“We don’t nourish our soul. Our soul nourishes us.” –Jack Canfield
So on the third night back home, my mom, sister and I took a night out, just for us, just to spend some time together.
And because we only get this chance every few years, we let nothing stop us.
We huddled up in a booth at an Italian restaurant and ordered appetizers, Italian sodas and tea.
We cackled and laughed so loud, our waitress didn’t know what to do with us but refill the drinks and bring extra bread.
And we would smile at her and say, “Sorry, it’s just been awhile.”
We went to Old Navy and shopped, each of us, for things we wouldn’t normally buy for ourselves, but might spend months wanting or needing.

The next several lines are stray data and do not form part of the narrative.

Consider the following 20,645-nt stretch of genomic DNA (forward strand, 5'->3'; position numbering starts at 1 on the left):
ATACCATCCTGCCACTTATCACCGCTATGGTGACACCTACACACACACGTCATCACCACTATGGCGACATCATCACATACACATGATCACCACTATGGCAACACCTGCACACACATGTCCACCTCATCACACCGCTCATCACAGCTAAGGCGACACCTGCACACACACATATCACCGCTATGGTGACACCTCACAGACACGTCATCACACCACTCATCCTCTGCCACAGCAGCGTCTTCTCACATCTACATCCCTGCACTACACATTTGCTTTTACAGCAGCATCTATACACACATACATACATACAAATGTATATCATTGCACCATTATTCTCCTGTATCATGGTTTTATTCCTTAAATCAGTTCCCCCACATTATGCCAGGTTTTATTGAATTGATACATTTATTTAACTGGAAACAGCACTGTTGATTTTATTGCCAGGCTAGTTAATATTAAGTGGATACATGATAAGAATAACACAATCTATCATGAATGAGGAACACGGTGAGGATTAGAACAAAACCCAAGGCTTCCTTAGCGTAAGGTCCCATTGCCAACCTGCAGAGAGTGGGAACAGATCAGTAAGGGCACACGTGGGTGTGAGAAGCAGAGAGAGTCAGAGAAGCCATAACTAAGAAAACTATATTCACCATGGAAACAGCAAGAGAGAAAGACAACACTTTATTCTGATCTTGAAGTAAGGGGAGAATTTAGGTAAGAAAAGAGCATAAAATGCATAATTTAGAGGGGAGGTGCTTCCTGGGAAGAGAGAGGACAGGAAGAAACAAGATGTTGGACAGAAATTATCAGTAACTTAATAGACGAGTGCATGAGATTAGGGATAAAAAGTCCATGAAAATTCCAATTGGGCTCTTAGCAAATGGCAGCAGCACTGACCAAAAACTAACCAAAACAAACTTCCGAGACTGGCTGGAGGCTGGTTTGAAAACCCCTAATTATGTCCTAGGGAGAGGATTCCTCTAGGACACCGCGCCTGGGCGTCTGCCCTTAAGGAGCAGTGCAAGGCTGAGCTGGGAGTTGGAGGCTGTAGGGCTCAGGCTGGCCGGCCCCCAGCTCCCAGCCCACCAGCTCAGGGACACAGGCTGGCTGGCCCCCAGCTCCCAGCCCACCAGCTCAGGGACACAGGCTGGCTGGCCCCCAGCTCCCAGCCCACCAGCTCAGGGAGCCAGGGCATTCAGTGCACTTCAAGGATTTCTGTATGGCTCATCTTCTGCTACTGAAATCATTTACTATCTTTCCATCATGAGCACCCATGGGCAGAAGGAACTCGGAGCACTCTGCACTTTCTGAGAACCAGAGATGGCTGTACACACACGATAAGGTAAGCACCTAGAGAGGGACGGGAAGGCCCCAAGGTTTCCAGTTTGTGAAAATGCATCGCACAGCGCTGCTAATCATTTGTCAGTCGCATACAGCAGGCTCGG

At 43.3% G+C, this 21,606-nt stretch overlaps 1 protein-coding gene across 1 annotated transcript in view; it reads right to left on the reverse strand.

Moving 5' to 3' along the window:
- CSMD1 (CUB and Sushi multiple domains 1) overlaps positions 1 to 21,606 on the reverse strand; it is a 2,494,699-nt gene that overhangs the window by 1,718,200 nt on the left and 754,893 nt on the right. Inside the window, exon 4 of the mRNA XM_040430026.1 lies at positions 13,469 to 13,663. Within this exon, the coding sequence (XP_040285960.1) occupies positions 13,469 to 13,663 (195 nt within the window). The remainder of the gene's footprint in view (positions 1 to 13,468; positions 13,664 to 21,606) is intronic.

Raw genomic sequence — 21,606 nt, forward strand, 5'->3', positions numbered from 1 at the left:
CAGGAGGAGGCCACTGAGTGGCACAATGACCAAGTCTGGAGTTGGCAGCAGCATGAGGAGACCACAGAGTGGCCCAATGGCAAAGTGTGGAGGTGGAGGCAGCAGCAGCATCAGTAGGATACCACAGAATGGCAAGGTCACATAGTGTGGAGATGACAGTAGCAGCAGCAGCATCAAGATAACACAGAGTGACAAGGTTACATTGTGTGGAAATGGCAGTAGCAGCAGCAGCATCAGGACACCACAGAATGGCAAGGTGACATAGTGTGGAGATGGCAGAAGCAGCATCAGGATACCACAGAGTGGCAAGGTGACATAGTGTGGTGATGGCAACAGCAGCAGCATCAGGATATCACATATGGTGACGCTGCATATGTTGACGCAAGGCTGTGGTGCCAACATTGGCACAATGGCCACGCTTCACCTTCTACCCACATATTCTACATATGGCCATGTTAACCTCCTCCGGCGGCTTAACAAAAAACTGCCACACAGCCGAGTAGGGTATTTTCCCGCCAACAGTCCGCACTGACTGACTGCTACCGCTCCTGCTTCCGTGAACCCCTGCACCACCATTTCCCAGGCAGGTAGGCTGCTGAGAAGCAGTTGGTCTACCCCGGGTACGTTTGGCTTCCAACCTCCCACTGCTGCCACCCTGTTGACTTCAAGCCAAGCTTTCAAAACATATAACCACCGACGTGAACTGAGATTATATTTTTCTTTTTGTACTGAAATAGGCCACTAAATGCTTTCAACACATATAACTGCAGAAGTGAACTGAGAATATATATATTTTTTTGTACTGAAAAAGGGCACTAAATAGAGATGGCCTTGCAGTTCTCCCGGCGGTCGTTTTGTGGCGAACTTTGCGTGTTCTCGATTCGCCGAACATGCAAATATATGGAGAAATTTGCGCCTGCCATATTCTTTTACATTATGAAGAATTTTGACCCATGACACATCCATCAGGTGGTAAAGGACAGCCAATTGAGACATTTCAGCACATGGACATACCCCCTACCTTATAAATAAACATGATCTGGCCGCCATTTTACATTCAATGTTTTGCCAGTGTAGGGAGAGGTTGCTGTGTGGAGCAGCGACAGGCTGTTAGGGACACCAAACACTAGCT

We joked about buying matching ear cuffs, and settled for similar sweatpants instead.
That night was one of those rare gems, and a few days later I went to the coffee shop where Travis worked years ago and bought the quiche and the latte, and rested in the space of a trip that I just needed for myself.
I rested in that beautiful memory of a date night with my mom and sister, and understood that it will carry me a long way, especially when I decide to order an iced tea or find that shirt in my closet it wear those gray sweatpants.
So where is Lent in all of this?
What I am realizing is that all these holy holidays and seasons we celebrate in the liturgical year– they are for a certain time and place, but they journey with us constantly, teaching us to hold life in the balance of “not yet, but almost,” teaching us to prosper and dream and live into our own souls, to listen to our own heart voices.
This isn’t about deciding that I will shop incessantly from now on– it’s about listening for what I need, hoping you will listen to what you need,
Asking what lessons of Lent are coming to your soul–
Listen and respond, friends, and let Lent do its work.